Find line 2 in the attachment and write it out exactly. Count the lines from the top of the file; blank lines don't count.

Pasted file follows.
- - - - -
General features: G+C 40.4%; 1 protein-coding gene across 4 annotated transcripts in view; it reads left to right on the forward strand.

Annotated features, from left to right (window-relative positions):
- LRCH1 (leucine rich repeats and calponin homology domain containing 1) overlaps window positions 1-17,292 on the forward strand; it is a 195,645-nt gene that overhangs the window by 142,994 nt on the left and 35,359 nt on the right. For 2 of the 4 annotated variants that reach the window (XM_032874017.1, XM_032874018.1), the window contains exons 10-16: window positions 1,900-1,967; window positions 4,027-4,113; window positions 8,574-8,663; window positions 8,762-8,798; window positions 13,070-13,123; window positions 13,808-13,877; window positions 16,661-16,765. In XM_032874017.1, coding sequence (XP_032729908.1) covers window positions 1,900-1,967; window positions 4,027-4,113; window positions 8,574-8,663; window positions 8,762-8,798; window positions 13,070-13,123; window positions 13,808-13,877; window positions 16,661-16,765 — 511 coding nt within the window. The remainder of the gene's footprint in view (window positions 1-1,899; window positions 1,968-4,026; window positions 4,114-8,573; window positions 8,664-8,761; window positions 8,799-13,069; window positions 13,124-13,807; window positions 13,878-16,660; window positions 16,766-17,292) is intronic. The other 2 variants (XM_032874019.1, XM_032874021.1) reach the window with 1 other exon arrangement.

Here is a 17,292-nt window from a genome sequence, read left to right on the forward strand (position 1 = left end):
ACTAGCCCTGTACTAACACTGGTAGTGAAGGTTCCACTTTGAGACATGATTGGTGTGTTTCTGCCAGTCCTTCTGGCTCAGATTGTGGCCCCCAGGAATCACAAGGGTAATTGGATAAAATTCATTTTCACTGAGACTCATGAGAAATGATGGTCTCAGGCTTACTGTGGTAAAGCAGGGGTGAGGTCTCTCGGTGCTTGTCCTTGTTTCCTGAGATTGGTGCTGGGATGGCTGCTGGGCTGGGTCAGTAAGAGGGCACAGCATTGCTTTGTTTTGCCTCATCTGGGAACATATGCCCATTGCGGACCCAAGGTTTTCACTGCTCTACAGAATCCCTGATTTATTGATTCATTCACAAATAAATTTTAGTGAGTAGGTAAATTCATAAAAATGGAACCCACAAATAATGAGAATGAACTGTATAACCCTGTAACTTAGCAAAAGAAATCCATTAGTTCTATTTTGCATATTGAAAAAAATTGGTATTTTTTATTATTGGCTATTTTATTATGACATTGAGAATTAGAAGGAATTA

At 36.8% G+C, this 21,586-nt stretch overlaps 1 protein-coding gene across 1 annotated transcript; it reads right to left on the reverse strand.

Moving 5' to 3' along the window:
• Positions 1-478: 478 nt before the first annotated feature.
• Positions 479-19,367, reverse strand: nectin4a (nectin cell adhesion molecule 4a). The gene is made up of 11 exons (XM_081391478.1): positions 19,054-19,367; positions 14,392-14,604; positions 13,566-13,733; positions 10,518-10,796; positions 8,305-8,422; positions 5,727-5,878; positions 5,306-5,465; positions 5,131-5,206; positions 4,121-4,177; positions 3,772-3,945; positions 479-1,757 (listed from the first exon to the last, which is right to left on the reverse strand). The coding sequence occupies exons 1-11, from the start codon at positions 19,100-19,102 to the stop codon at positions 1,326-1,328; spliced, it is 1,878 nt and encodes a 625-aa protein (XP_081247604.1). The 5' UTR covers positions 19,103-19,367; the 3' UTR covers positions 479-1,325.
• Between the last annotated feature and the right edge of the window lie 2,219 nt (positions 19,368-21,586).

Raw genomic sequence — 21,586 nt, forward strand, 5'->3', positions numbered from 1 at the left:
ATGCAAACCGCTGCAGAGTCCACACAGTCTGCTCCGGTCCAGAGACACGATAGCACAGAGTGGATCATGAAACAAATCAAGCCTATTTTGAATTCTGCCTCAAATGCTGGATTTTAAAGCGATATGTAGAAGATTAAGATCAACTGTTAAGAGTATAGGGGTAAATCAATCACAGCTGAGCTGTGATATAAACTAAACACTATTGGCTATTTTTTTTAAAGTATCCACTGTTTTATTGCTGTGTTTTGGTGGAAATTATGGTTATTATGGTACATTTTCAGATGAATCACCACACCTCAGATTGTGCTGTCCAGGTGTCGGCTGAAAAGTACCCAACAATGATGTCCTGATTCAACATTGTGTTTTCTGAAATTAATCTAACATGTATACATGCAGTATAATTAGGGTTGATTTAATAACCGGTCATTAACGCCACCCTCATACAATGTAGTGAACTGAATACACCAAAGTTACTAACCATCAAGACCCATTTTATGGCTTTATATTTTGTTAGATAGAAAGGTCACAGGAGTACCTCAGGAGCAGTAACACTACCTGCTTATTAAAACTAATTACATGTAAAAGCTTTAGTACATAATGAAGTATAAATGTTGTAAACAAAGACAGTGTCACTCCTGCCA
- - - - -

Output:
Annotated features, from left to right (window-relative positions):